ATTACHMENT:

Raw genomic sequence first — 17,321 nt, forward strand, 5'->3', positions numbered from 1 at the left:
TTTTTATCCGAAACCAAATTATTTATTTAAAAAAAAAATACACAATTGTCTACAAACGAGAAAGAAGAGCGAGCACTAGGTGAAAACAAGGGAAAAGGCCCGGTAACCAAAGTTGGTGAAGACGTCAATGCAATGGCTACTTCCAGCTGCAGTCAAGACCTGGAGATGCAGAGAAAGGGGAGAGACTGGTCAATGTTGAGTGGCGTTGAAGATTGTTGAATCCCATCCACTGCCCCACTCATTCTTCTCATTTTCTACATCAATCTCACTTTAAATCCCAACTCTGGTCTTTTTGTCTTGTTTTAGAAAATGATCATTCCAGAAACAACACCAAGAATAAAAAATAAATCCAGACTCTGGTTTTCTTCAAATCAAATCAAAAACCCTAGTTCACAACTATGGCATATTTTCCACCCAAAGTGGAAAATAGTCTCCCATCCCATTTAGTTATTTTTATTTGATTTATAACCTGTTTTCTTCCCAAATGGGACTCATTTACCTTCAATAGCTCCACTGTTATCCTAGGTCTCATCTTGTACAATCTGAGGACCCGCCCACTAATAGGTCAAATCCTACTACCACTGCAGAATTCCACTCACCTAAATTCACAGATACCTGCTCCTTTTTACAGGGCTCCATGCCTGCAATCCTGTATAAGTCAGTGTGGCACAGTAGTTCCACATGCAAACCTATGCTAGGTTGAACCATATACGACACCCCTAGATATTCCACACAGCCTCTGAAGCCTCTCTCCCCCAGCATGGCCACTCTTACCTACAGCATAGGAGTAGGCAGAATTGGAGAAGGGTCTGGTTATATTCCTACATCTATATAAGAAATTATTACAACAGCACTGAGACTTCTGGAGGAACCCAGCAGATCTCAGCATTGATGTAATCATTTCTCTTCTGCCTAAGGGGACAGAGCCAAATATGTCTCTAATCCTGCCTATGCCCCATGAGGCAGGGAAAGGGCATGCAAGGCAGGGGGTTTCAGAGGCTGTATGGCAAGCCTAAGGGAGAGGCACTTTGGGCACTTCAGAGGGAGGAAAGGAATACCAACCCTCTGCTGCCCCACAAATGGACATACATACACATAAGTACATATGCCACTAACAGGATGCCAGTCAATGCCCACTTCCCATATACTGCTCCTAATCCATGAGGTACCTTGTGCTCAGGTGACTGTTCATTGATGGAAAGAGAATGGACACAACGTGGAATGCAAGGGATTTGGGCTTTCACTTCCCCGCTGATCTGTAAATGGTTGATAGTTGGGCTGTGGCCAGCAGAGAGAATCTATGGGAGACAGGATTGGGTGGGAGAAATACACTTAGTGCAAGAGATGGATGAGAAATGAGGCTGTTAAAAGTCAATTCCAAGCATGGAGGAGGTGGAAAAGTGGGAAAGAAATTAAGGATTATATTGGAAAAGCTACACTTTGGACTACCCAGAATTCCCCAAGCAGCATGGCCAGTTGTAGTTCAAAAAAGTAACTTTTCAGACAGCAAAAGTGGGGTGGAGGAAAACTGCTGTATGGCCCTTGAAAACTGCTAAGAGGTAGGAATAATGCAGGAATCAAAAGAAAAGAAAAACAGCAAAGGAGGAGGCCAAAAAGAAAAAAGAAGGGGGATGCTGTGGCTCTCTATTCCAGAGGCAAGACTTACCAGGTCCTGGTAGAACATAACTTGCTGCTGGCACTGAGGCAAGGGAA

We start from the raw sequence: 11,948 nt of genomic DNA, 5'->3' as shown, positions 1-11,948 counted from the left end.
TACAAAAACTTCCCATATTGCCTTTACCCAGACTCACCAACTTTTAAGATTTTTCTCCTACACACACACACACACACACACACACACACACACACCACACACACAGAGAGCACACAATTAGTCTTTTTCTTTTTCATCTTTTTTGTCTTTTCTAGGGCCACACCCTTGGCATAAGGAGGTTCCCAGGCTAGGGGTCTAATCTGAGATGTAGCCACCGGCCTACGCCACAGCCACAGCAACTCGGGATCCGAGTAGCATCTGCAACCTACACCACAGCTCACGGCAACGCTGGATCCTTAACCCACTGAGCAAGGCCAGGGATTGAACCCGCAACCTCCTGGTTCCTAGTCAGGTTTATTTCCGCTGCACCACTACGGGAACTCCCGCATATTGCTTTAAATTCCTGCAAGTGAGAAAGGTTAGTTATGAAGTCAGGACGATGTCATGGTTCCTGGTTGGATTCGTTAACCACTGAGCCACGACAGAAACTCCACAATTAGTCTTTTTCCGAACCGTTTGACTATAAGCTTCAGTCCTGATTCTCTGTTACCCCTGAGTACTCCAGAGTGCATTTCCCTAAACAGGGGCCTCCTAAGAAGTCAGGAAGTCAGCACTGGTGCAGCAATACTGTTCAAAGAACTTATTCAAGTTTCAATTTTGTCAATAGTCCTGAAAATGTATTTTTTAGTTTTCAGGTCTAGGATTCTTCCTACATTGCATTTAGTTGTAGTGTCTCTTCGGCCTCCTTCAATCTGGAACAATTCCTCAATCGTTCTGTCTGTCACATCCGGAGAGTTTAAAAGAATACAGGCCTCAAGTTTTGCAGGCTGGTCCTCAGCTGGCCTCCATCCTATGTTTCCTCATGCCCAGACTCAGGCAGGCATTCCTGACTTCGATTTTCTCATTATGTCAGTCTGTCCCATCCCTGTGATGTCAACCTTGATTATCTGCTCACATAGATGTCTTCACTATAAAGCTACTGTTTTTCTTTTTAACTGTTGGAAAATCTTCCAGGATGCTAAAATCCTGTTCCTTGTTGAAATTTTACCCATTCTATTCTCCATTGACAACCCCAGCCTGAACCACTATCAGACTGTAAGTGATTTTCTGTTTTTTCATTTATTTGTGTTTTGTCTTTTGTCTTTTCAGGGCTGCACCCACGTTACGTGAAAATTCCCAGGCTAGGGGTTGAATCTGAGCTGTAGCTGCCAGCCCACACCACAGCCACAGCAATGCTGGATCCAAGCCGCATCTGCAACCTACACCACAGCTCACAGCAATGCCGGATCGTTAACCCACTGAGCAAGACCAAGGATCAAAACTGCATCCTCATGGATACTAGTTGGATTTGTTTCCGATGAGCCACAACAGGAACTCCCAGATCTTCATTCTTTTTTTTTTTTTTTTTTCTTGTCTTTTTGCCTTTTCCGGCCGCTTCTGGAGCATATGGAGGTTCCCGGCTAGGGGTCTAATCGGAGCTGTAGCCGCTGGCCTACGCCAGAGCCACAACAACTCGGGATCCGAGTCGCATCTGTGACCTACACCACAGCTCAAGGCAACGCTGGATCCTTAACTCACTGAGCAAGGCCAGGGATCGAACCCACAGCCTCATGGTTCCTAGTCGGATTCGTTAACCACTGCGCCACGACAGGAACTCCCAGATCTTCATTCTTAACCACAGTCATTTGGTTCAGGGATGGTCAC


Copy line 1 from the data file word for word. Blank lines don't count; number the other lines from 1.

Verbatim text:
Raw genomic sequence first — 17,321 nt, forward strand, 5'->3', positions numbered from 1 at the left: